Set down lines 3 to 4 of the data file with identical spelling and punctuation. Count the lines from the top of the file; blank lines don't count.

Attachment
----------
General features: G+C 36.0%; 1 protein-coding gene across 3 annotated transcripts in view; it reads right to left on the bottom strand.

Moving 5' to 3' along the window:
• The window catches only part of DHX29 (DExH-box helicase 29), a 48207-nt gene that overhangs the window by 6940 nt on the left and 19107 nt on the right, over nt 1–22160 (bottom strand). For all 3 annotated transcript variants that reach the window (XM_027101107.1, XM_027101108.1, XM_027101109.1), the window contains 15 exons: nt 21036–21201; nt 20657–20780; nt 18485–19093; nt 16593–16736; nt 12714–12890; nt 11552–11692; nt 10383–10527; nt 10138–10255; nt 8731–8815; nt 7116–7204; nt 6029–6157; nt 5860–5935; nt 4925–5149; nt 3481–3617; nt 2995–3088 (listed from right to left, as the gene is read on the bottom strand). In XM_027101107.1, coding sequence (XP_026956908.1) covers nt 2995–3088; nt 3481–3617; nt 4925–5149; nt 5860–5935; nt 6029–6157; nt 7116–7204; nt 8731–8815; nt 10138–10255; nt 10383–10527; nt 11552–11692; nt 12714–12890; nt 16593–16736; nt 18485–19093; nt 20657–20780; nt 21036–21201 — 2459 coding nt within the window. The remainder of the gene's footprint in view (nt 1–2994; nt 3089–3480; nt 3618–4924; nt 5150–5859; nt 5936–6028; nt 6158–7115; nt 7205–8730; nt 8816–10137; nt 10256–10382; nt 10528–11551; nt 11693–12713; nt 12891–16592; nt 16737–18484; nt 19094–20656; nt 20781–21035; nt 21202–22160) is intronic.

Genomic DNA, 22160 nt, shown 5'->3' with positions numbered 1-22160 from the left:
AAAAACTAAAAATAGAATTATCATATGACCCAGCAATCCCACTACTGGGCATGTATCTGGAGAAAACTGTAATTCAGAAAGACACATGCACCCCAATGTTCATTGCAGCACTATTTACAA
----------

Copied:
• The window catches only part of DHX29 (DExH-box helicase 29), a 48207-nt gene that overhangs the window by 6940 nt on the left and 19107 nt on the right, over nt 1–22160 (bottom strand). For all 3 annotated transcript variants that reach the window (XM_027101107.1, XM_027101108.1, XM_027101109.1), the window contains 15 exons: nt 21036–21201; nt 20657–20780; nt 18485–19093; nt 16593–16736; nt 12714–12890; nt 11552–11692; nt 10383–10527; nt 10138–10255; nt 8731–8815; nt 7116–7204; nt 6029–6157; nt 5860–5935; nt 4925–5149; nt 3481–3617; nt 2995–3088 (listed from right to left, as the gene is read on the bottom strand). In XM_027101107.1, coding sequence (XP_026956908.1) covers nt 2995–3088; nt 3481–3617; nt 4925–5149; nt 5860–5935; nt 6029–6157; nt 7116–7204; nt 8731–8815; nt 10138–10255; nt 10383–10527; nt 11552–11692; nt 12714–12890; nt 16593–16736; nt 18485–19093; nt 20657–20780; nt 21036–21201 — 2459 coding nt within the window. The remainder of the gene's footprint in view (nt 1–2994; nt 3089–3480; nt 3618–4924; nt 5150–5859; nt 5936–6028; nt 6158–7115; nt 7205–8730; nt 8816–10137; nt 10256–10382; nt 10528–11551; nt 11693–12713; nt 12891–16592; nt 16737–18484; nt 19094–20656; nt 20781–21035; nt 21202–22160) is intronic.

Genomic DNA, 22160 nt, shown 5'->3' with positions numbered 1-22160 from the left: